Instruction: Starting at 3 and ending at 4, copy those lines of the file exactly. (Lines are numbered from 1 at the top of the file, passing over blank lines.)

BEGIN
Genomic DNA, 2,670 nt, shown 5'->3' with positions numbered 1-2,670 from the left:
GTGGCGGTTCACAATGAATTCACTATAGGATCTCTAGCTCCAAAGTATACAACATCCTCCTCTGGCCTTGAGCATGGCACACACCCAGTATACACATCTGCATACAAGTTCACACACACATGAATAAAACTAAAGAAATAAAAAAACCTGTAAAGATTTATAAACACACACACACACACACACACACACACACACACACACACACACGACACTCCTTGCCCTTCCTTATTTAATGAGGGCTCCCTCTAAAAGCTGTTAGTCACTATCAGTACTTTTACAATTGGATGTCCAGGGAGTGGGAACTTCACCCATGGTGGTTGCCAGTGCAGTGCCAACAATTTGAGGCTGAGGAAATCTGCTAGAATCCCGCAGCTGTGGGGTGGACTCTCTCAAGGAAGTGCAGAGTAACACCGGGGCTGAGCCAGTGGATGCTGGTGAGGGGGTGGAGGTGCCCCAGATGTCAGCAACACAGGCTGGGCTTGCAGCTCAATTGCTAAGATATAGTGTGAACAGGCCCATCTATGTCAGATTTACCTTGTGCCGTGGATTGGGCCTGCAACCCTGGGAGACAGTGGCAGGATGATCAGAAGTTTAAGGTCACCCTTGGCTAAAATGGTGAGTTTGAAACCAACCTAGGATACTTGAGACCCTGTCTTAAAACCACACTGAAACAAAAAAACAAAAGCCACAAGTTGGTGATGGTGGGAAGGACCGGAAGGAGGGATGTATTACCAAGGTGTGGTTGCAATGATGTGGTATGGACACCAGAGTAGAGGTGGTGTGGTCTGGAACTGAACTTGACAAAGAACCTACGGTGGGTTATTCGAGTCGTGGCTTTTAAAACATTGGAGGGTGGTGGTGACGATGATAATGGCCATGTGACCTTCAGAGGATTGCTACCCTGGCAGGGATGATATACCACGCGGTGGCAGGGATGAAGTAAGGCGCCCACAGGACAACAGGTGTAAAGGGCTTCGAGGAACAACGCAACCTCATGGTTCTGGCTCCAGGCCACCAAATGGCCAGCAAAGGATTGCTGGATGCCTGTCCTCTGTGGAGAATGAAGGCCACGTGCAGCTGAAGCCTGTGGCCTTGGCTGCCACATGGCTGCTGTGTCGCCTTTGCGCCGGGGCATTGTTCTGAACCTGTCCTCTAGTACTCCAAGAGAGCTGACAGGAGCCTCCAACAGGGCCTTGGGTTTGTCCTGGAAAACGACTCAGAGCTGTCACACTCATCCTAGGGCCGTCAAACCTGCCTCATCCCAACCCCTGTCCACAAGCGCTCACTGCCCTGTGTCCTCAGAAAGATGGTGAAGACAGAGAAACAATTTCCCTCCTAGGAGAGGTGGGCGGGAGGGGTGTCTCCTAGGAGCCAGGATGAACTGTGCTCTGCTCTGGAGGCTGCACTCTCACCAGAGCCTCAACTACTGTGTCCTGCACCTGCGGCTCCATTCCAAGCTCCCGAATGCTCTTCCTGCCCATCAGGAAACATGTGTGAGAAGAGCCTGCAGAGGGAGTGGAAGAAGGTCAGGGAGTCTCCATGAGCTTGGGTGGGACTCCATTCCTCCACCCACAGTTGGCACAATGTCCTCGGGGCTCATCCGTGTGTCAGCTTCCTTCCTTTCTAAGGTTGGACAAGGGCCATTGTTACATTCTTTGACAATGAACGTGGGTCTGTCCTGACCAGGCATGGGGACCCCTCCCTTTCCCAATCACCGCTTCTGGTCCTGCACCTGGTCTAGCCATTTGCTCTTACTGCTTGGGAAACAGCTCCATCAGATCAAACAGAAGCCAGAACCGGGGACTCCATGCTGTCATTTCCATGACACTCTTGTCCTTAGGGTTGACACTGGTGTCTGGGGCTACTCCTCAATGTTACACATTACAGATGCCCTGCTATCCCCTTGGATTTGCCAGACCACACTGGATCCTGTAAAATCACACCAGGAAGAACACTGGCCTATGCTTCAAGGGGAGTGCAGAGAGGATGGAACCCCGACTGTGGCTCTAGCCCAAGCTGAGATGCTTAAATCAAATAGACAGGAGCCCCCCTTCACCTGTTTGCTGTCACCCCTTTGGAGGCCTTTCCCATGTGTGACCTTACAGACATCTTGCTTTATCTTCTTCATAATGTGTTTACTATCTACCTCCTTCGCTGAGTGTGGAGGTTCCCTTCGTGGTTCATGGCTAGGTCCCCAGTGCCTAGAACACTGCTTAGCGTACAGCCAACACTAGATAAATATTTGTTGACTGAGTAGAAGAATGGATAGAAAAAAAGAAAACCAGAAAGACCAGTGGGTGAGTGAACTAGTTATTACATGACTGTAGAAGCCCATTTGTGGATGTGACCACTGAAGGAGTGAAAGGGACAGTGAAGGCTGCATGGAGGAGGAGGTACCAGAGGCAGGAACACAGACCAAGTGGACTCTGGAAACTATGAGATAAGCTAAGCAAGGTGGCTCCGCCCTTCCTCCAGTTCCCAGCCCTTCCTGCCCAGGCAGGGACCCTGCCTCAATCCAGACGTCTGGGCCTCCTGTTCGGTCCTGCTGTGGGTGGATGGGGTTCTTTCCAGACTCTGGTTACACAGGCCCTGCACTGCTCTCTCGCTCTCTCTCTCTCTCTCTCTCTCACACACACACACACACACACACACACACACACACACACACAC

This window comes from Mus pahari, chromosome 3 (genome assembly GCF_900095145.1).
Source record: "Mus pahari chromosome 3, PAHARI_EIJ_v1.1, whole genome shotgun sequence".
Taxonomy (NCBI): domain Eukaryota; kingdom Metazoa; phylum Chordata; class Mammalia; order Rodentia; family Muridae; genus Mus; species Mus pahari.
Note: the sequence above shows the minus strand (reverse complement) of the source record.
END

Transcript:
This window comes from Mus pahari, chromosome 3 (genome assembly GCF_900095145.1).
Source record: "Mus pahari chromosome 3, PAHARI_EIJ_v1.1, whole genome shotgun sequence".